I read The Color Purple at uni, too. I can remember so clearly where I was, actually. I was away for the weekend in Whitby in a tiny cabin with my partner and just read this the whole way through one evening. I really like epistolary novels, do you have any favourites? 


Notes From An Exhibition is arguably my favourite novel of all time. It's about an artist, an American woman who lives in Cornwall. She has a husband and four children. There's an exhibition of her paintings after her death and we see how each painting came into existence. It's such an amazing book. My friend Amy made me read it years ago and I've bought it for a few friends too. She's not much of a reader so you know it has to be good!


I really liked three of Carol Goodman's books and I read them all at a similar time in my mid 20s. This one is my favourite, but I also really like The Drowning Tree and The Lake of Dead Languages. They're all kind of sophisticated mysteries, with family dramas at their heart. I love them. I really need to reread them all. 


Also in my mid 20s I got introduced to YA literature by my friend Angie, who I first met on Xanga. Angie is a tireless promoter of diverse authors and stories. She introduced me to this series and I've read all of them. While it now seems really dated, I do have a soft spot for it in my heart. It also opened up a whole world of YA for me, specifically LGBTQ+ literature for children and teens, something I'm really passionate about. I don't think I would be the kind of writer I am if it wasn't for this book and others like it.


I read Station Eleven a few years ago and I love it. It's a dystopian novel set after a flu epidemic has wiped out most of the world's population. It shows how some people die and then what survivors do afterwards and how they make lives for themselves. Weird and all too real, I have made so many people read it.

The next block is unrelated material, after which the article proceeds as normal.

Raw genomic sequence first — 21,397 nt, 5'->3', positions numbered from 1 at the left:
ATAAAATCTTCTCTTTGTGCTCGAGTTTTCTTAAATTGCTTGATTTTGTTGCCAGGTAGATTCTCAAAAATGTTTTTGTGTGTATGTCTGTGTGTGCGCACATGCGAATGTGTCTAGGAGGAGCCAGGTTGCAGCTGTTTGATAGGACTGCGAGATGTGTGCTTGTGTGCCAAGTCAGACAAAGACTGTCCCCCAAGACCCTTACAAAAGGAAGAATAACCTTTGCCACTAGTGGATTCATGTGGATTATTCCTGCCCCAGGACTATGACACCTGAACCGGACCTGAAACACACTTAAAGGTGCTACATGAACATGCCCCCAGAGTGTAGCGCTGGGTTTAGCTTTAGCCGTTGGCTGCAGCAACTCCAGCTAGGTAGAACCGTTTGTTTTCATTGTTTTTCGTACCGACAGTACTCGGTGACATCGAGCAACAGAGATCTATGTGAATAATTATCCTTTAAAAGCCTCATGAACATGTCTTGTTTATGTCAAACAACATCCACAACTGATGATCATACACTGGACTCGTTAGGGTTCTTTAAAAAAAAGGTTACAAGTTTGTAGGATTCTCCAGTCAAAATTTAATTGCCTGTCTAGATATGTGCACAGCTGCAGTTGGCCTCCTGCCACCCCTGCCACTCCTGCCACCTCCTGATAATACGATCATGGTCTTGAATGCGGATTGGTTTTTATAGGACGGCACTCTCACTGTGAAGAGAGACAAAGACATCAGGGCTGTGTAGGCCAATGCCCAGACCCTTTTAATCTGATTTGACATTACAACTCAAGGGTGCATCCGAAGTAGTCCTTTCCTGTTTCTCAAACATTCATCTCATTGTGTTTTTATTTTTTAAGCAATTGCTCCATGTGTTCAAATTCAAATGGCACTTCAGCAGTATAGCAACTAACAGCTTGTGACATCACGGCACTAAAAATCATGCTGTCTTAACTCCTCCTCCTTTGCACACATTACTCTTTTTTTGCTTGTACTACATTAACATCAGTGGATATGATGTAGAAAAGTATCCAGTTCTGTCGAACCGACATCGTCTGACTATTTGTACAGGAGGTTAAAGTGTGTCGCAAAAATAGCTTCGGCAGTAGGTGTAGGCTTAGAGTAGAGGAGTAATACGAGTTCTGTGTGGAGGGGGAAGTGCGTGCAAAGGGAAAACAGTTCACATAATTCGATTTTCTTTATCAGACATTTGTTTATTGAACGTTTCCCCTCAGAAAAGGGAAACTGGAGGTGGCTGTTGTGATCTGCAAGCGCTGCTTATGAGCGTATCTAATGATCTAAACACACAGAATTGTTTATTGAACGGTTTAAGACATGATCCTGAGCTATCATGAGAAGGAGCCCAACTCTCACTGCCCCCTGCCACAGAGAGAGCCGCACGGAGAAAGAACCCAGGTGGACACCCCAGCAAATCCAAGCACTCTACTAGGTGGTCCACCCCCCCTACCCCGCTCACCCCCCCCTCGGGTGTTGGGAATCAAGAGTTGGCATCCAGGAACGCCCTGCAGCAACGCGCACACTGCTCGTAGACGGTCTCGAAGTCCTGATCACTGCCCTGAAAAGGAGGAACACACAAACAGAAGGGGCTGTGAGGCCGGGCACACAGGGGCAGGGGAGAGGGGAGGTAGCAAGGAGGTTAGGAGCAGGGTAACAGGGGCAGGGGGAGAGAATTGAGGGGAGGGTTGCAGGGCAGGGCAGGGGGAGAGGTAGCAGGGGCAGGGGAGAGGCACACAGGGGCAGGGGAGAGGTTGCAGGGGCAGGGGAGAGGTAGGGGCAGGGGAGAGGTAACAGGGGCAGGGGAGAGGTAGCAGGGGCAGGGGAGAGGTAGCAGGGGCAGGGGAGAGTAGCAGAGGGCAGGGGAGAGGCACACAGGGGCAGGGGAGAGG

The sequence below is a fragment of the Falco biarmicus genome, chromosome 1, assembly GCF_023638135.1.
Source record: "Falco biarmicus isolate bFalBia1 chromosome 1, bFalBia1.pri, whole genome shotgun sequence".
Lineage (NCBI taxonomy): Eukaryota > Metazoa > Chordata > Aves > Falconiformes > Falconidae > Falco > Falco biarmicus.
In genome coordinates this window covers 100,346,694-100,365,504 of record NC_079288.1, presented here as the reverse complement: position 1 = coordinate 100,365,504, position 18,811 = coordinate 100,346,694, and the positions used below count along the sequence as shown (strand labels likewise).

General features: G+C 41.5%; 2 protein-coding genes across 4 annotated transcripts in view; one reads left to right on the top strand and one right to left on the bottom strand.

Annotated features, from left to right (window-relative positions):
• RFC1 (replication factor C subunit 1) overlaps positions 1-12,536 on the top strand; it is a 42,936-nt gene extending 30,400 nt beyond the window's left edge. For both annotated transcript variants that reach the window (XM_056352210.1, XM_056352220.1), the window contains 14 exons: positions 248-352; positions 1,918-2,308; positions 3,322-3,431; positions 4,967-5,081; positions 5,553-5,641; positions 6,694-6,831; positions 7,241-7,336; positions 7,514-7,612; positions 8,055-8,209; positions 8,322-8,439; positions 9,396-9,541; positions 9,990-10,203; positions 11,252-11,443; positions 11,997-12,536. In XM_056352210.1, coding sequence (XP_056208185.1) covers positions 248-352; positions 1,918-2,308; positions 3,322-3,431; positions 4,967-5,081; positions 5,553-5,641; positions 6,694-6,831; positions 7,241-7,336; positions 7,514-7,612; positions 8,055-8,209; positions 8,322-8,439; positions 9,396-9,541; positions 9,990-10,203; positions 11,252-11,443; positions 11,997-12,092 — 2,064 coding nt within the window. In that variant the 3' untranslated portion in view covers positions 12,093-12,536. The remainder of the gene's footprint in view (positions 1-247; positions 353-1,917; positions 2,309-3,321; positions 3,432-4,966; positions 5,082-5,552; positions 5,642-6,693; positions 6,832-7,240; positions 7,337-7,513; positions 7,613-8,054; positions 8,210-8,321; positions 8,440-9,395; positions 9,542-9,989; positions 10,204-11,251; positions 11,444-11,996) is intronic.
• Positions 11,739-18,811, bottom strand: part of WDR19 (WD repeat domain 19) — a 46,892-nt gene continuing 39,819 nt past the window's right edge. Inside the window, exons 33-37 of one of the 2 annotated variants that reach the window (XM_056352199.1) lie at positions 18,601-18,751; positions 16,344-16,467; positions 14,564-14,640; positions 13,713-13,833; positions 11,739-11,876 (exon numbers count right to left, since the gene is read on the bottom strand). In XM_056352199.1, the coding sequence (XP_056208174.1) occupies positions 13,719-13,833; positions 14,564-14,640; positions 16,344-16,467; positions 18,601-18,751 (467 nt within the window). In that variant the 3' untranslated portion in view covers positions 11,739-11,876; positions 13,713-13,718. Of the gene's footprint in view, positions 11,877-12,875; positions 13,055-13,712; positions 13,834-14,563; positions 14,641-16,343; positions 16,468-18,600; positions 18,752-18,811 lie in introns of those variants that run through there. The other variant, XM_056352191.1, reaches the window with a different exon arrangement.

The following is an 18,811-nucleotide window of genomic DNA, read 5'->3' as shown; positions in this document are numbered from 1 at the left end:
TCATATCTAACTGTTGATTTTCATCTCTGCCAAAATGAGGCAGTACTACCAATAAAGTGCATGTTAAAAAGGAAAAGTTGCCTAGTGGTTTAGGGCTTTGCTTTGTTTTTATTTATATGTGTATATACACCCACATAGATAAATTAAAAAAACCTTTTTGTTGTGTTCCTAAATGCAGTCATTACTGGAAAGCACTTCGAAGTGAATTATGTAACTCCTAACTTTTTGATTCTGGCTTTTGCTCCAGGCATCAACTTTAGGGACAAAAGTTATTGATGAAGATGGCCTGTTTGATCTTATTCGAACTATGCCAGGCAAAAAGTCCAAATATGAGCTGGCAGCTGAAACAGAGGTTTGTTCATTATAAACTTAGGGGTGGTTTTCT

A couple of years ago someone in my book club chose The Ballroom. It's a lady called Caroline and she always chooses really good books, she and I must have similar tastes. It's about a woman in a mental hospital in Ilkley and a man she meets there. 


I love Dumplin', a book about a fat teenager and her beauty pageant mom. I loved Willowdean so much. I think the film was pretty good!


I'm sure it's no surprise that Simon vs is one of my favourite books. I love Simon, I think he is so cute and even when he's making stupid decisions you understand why he's making them. I love Simon's family and a lot of the stuff about coming out in this book. 


I genuinely think everyone, whatever race, age, or gender, should read The Hate U Give. It's a powerful story that fits in perfectly in the world of 2019, but it's also just really, really good. I can't wait to see what Angie is working on at the moment, she's very talented. 


Finally, I really loved The Woman In Black when I read it a few years ago. I don't like horror, but I can tolerate it better on paper than on film. I found this so chilling. The bit in the nursery with the chair is the bit that sticks out in my mind. It's such a good book and a great example of horror in books. 

2 comments

  1. I'm so happy you made this post! Not only was it really interesting, but I have read and enjoyed The Drowning Tree and The Lake of Dead Languages and did not realised there was another good Carol Goodman book! I will pick it up!

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    Replies
    1. Ah thank you! She has more books but I feel like these three kind of fit together more than the others. The Seduction of Water is actually my favourite one